Researchers from Nigeria have revealed that when combined with other pain relief physiotherapy modalities and exercises, non-surgical spinal decompression using Intervertebral Differential Dynamics (IDD) therapy tends to provide pain relief in patients with low back pain (LBP). This type of low back pain arises from the spinal column, intervertebral discs, or surrounding soft tissues.
IDD therapy provides computer-directed static, intermittent, and cycling, better known as decompressive forces on structures which cause neck or low back pain. IDD therapy comprises of different treatment sessions specifically designed for each patient lasting for 25 to 30 minutes. The negative intra-disc pressure provided by vertebral distraction helps to promote diffusion of oxygen, water and nutrients into the vertebral disc area, resulting to improved disc health by re-hydrating the degenerated disc.
A picture of IDD therapy device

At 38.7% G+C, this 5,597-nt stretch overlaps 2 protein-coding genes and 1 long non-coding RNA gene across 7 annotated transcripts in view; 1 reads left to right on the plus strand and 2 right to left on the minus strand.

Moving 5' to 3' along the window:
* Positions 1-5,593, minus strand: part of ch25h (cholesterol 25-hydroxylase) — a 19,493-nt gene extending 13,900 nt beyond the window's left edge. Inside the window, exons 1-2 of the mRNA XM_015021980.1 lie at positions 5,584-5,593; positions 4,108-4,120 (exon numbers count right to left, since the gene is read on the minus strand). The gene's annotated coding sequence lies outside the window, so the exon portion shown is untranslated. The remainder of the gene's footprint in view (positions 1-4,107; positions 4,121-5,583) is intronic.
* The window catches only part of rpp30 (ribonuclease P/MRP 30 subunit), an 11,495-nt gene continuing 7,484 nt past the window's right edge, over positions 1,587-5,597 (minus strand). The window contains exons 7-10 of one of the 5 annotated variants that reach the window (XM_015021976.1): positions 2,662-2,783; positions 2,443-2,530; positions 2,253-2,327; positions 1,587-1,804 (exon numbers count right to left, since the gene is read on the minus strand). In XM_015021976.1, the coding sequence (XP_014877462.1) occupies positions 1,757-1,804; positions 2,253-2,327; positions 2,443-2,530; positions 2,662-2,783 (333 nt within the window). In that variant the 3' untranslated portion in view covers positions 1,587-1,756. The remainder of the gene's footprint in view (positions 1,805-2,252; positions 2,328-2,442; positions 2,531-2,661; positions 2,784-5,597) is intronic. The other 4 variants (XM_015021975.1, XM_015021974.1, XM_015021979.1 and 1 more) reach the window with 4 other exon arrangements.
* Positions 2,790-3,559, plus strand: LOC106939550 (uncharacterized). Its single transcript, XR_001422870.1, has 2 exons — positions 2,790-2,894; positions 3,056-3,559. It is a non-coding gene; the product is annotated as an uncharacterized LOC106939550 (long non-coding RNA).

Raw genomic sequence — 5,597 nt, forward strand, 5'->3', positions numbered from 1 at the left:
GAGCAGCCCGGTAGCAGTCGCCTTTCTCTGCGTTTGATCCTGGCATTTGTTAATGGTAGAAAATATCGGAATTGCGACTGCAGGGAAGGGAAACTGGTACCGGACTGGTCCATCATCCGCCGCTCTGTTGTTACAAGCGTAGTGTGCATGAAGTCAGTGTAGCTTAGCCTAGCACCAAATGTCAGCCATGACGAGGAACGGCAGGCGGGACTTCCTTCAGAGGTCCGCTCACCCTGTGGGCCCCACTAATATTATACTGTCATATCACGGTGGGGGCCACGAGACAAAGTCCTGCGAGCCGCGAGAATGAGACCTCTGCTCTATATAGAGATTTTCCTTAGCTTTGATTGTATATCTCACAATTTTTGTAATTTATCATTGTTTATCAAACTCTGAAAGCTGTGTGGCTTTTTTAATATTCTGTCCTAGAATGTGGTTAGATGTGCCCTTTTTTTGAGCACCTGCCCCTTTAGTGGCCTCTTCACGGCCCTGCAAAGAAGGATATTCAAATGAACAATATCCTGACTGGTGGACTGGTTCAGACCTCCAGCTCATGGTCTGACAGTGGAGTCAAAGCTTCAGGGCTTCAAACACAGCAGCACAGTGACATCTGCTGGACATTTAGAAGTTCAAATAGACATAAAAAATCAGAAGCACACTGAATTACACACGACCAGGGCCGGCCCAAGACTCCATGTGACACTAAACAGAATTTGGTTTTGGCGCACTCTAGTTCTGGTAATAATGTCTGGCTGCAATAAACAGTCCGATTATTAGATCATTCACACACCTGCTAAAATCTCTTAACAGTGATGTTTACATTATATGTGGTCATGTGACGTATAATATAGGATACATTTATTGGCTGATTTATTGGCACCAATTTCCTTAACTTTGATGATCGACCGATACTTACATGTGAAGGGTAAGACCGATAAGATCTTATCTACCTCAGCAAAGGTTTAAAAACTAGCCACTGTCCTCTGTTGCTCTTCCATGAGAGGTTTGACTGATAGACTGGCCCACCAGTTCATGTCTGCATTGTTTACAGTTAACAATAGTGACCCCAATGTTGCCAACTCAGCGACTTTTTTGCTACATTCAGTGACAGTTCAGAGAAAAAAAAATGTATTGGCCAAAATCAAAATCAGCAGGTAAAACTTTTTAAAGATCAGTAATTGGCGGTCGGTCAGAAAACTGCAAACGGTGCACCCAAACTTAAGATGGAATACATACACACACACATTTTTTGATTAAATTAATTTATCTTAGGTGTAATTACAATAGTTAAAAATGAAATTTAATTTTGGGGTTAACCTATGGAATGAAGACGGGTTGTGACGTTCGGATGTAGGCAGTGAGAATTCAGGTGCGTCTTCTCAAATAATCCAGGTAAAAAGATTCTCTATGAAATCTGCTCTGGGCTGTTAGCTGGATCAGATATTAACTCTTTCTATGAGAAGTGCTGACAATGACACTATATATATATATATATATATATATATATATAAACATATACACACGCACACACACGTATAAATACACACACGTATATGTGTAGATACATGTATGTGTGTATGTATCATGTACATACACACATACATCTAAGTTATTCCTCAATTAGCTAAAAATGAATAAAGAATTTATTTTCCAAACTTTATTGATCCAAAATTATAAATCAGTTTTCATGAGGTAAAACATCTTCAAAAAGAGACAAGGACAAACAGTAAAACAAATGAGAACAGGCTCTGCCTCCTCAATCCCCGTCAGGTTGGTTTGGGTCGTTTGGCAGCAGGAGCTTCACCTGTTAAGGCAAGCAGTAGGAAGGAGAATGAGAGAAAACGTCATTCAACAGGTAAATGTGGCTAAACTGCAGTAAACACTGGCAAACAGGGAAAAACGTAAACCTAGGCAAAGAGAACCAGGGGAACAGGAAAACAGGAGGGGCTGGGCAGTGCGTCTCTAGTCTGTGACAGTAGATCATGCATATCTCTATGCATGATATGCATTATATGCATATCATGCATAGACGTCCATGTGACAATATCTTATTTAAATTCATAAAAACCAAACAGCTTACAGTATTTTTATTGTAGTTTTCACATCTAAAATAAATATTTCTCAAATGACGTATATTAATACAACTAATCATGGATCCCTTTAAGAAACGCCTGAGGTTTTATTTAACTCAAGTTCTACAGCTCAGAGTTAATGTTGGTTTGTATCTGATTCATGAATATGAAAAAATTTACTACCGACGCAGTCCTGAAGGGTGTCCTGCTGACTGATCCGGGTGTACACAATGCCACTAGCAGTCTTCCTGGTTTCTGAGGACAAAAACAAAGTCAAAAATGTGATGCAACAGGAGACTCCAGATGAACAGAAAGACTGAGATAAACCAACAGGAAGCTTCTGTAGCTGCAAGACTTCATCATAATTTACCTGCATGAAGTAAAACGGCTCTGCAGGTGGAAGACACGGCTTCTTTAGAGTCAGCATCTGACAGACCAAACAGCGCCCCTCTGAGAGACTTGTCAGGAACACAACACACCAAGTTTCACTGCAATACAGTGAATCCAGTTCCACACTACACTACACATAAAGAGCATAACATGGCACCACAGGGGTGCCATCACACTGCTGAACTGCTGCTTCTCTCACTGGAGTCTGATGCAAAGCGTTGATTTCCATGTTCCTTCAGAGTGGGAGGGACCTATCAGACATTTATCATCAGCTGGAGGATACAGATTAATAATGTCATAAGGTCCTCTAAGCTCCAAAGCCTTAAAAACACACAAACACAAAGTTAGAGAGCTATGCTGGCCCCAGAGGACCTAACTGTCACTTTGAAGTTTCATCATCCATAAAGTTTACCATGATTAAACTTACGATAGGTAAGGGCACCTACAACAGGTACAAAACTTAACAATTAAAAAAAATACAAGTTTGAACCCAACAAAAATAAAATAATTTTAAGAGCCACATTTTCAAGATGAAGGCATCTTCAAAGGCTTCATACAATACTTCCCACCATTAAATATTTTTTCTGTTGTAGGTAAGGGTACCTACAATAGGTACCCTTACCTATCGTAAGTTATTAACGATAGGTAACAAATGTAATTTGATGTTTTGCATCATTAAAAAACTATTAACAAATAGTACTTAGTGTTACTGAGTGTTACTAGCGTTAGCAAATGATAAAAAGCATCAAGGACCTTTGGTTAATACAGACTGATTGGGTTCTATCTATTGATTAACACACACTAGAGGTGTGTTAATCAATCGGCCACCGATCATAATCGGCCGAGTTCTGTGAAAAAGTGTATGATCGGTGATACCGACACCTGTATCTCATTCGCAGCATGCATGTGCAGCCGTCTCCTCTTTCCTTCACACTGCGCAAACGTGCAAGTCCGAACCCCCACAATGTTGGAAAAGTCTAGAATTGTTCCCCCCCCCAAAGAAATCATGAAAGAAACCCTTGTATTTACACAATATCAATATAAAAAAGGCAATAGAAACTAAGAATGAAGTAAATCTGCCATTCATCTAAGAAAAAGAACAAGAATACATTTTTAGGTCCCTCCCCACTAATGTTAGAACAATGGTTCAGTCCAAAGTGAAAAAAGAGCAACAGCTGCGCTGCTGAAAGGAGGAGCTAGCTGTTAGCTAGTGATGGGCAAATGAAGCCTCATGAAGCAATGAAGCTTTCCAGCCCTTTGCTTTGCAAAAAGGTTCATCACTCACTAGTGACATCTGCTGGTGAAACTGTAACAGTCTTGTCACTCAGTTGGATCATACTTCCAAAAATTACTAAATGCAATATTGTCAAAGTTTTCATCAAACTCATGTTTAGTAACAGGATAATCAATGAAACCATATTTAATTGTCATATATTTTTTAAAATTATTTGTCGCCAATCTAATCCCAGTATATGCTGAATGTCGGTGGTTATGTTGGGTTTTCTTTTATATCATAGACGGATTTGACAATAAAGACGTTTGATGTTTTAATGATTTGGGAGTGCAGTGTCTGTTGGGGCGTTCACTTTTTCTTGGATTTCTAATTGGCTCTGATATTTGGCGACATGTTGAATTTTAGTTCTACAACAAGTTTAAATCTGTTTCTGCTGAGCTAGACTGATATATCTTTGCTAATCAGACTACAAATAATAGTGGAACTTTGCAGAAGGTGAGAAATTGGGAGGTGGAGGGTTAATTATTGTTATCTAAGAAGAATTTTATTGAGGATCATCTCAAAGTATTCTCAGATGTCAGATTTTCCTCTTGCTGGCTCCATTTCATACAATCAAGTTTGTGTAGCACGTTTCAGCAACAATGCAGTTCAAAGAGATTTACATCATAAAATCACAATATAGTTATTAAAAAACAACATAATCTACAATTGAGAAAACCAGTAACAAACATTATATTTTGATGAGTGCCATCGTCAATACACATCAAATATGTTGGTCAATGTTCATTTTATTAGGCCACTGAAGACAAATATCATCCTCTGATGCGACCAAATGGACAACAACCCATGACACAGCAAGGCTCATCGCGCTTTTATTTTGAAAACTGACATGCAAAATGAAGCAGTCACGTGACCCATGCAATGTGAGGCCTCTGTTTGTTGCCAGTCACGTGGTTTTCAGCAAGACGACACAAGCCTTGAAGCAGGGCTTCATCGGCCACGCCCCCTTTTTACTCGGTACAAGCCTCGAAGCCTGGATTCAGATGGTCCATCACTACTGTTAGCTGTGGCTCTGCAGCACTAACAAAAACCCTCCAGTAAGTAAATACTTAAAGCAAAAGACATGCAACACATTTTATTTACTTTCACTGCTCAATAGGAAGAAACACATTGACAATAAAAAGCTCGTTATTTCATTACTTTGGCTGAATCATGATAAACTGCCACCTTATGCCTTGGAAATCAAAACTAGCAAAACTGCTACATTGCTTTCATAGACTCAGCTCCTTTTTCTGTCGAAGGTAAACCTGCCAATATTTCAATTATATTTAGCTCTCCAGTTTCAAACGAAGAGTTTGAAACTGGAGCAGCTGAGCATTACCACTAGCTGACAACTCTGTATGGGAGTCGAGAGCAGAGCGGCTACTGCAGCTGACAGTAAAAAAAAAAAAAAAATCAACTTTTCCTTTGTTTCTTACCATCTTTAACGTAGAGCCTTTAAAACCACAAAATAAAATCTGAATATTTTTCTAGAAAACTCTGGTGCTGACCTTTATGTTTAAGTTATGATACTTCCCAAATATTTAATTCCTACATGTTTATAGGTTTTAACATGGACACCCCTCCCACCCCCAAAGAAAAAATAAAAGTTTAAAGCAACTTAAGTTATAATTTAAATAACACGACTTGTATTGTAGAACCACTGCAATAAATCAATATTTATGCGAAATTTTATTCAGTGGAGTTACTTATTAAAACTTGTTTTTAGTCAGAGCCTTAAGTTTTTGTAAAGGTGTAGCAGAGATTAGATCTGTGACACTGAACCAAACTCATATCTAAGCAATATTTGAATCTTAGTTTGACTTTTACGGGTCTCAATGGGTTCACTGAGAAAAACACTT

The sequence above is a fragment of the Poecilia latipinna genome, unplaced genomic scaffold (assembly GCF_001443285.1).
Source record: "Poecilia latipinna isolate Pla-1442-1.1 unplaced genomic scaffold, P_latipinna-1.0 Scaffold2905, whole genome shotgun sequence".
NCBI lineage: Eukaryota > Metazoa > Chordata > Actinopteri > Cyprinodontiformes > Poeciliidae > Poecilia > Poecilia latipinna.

Retraction of a herniated or damaged nucleus pulposus (the soft gelatinous central portion of the intervertebral disc which resists compression) occurs with repeated pressure differential. As a result, IDD therapy decreases pressure on the discs, spinal nerves and vertebral joints through intermittent mobilizations while promoting retraction of herniated discs, disc healing, re-education of soft tissues, re-alignment of spinal structures and rehabilitation of damaged discs, which invariably reduces LBP. Appropriate review and modification of each IDD therapy session is possible because every aspect of the therapy is recorded and adjustable, together with measurable outcomes on the IDD therapy device. Traditional traction is limited in offering these benefits
Ekediegwu E, Chuka C, Nwosu I, Ogbueche C, Ekechukwu EN, Uchenwoke C, Odole A. Reduction in Chronic Low Back Pain Using Intervertebral Differential Dynamics Therapy (IDDT) and Routine Physiotherapy: A Retrospective Pre-Post Study. J Musculoskelet Disord Treat. 2021,7(2):098
Patnaik G. Role of IDD therapy in the back and neck pain. J Med Stud Res 2018;1: 002.
Patrick N, Emanski E, Knaub MA. Acute and chronic low back pain. Med Clin North Am. 2014;98(4):777–789.
Will JS, Bury DC, & Miller JA. Mechanical Low Back Pain. American family physician, 98(7), 421–428.
Image (IDD therapy device) credit:
Intervertebral Differential Dynamics Therapy (www.iddtherapy.com)
Astella Physiotherapy Clinics, Nigeria
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